TEXAS VIEW: How a team of scientists helped fill a gap in Texas’ natural history

THE POINT: Steve May and his colleagues are finalists for Texan of the Year.

It’s amazing how finding just a few fossilized bone fragments can add to our understanding of Texas’ natural history, and the scientists who work hard finding and studying them are just as amazing.

A 1938 paper about the Malone Mountains in West Texas contained a single line about large bone fragments in the area. It caught the eye of Steve May, a research associate at the University of Texas Jackson School of Geosciences Museum of Earth History. “I thought, oh my gosh, you know, this is where we need to go.”

And from there, May helped form a team of scientists, all of them from UT and Southern Methodist University at the time, though some have since moved on. They came together to search for vertebrate fossils from the Jurassic period, the remains of a backbone-bearing animal from about 201 million to 145 million years ago.

For giving Texans a chance to gaze into the distant past, Steve May, Kenneth Bader, Lisa Boucher, Louis Jacobs, Joshua Lively, Timothy Myers and Michael Polcyn are 2023 finalists for The Dallas Morning News Texan of the Year.

That an 85-year-old paper opened the past to present-day scientists is what drives researchers to build on the work of those who precede them. The connection represents a new chapter and a foundation for others to fill in gaps in our understanding of the natural world.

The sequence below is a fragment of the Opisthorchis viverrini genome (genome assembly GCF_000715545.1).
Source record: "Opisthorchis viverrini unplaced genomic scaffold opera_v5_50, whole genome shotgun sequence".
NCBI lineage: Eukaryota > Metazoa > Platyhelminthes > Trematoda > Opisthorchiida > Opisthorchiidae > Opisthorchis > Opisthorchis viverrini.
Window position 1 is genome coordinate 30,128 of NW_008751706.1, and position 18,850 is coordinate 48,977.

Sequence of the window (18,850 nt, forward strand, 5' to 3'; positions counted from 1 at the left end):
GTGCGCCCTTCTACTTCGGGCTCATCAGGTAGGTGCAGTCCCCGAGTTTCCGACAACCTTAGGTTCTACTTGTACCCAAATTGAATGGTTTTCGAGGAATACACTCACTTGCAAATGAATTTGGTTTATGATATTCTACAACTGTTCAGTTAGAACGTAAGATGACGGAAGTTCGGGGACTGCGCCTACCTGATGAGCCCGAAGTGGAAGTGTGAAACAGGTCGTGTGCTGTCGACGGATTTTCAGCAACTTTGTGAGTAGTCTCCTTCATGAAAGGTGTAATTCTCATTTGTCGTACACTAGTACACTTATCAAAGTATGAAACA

The scientists went on two expeditions between 2015 and 2016, culminating in a research paper published this year, but you could say the process started a long time before that. The team’s search was partly based on the work of the late Claude Albritton, a prominent SMU geologist who had explored the Malone Mountains decades earlier.

“For forever, really, you know, we’ve been teaching classes that said, well, we just don’t have any record of Jurassic vertebrates from Texas,” May said. Not anymore. The team found that Texas used to be home to plesiosaurs, an aquatic reptile that went extinct about 66 million years ago. Boucher found a vertebra that belonged to one.

There’s still more exploring to do in the Jurassic-age rocks of the Malone Mountains. The team only searched two or three of 13 square miles, but their work represents a major step in recording the history of life in Texas.

May and his six colleagues helped build on a long tradition. The collaboration is a testament to what scientists in our state can accomplish when they put their heads together, shining a light on what kind of plants and animals lived here millions of years before humans raised a flag over the Lone Star State.

The Dallas Morning News